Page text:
Space Symmetry Operators Involving Reflection operator type of operation orientation of translation translation* m a b c n d proper mirror axial glide axial glide axial glide diagonal glide diamond glide none parallel to a parallel to b parallel to c par. to a face diagonal par. to main diagonal none 1/2 a 1/2 b 1/2 c 1/2 t 1/4 t *t = the unit cell dimension in the direction of translation

For further discussion of glide planes, check out the video that is linked here:

Video 11-2: Glide planes (7 minutes)

11.5.5.2 Screw Axes

Screw axes result from the simultaneous application of translation and rotation. We combine 2-, 3-, 4-, or 6-fold rotation operators with translation to produce these symmetry elements. Many combinations are possible. Figure 11.46 shows a few examples.

A screw axis has the appearance of a spiral staircase. We rotate a motif, translate it, and get an additional motif. As with proper rotation axes (rotation axes not involving translation), each n-fold screw operation involves rotation of 360o/n. After n repeats, the screw has come full circle. The translation associated with a screw axis must be a rational fraction of the unit cell dimension or the result will be an infinite number of atoms, all in different places in different unit cells.

We label screw axes using conventional symbols. In Figure 11.46, they are 61, 41, 31, and 21. In the labels, the large 6, 4, 3, or 2 signifies 6-fold, 4-fold, 3-fold, or 2-fold rotation. The subscript tells the translation distance. A 61 screw axis, for example, involves translation that is 1/6 of the unit cell dimension in the direction of the screw axis. 41, 31, and 21 axes involve translations that are 1/4, 1/3, and 1/2 the unit cell dimension. Similarly, 62, 63, 64, and 65 screw axes (not shown) would involve translations of 2/6, 3/6, 4/6, and 5/6 of the cell dimension.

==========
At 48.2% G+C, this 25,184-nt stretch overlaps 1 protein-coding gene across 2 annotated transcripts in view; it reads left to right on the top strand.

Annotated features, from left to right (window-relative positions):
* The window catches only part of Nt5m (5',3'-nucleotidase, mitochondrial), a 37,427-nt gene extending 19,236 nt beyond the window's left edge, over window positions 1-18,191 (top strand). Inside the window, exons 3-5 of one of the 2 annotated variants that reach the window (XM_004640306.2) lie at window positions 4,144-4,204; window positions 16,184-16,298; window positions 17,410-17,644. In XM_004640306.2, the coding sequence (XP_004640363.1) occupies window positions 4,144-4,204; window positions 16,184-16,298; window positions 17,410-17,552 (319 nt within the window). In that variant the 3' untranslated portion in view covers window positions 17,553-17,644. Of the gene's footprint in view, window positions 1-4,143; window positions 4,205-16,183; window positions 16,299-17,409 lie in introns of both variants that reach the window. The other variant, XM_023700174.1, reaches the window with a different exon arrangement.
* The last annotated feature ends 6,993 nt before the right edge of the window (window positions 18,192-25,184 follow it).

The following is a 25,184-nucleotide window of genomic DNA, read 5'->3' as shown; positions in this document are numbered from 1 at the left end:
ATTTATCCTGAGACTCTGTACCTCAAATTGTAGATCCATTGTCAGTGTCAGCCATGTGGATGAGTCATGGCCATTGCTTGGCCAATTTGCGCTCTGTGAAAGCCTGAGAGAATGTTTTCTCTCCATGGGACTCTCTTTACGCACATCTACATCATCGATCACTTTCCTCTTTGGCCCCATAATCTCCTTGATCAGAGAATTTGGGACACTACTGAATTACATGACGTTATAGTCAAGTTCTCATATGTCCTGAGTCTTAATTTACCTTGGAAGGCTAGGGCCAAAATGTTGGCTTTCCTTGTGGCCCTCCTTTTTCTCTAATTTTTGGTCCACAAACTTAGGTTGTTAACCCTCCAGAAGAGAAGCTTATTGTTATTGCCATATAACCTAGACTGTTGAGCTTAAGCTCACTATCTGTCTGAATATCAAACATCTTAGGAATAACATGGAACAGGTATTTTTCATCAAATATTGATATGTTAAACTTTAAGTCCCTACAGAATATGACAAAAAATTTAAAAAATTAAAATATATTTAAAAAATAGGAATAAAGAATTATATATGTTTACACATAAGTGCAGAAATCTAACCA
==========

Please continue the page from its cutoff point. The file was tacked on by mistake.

Figure 11.47a shows application of a 42 operator to a single atom. The translation distance is 1/2 the unit cell height, and we must go through four 90o rotations and two unit cells to get another atom that is directly above the starting atom. All unit cells must be identical, but the 42 operation gives a bottom and top unit cell with atoms in different places. The only way this operator can be made consistent is to add the extra atoms shown in Figure 11.47b. In other words, the presence of a 42 axis requires the presence of a 2-fold axis of symmetry.

Figure 11.47c shows a 43 axis and 11.44d shows a 41 axis. After four applications of either operator the total rotation is 360°, bringing the fourth point directly above the first. For the 41 axis, after four applications the total translation is equivalent to one unit cell length. But for the 43 axis it is three unit cell lengths because the translation is 3/4 of the unit cell. The only way the 43 operator can be made consistent is to add the extra atoms shown in Figure 11.47d. Note that the 43 and 41 axes produce patterns that are mirror images of each other. The two axes are an enantiomorphic pair, sometimes called right-handed and left-handed screw axes.

When all combinations are considered, we get the 21 possible rotation axes (either proper rotation axes or screw axes) listed in the table below. As with proper rotational axes, some screw axes are restricted to one or a few crystal systems. For example, 31 and 32, which are an enantiomorphic pair, only exist in the rhombohedral system. Similarly, the 6n axes only exist in the hexagonal system.

 Space Symmetry Operators Involving Rotation operator type of operation rotation angle translation* 1 1 2 21 2 3 31 32 3 4 41 42 43 4 6 61 62 63 64 65 6 identity inversion center proper 2-fold 2-fold screw mirror proper 3-fold 3-fold screw 3-fold screw 3-fold rotoinversion proper 4-fold 4-fold screw 4-fold screw 4-fold screw 4-fold rotoinversion proper 6-fold 6-fold screw 6-fold screw 6-fold screw 6-fold screw 6-fold screw 6-fold rotoinversion 360o 360o 180o 180o 180o 120o 120o 120o 120o 90o 90o 90o 90o 90o 60o 60o 60o 60o 60o 60o 60o none none none 1/2 t none none 1/3 t 1/3 t none none 1/4 t 2/4 = 1/2 t 3/4 t none none 1/6 t 2/6 = 1/3 t 3/6 = 1/2 t 4/6 = 2/3 t 5/6 t none *t = the unit cell dimension in the direction of translation

For a further discussion of screw axes, check out the video that is linked here:

Video 11-3: Screw axes (7 minutes)

This page titled 11.5.1: Space Group Operators is shared under a CC BY-NC-SA 4.0 license and was authored, remixed, and/or curated by Dexter Perkins via source content that was edited to the style and standards of the LibreTexts platform; a detailed edit history is available upon request.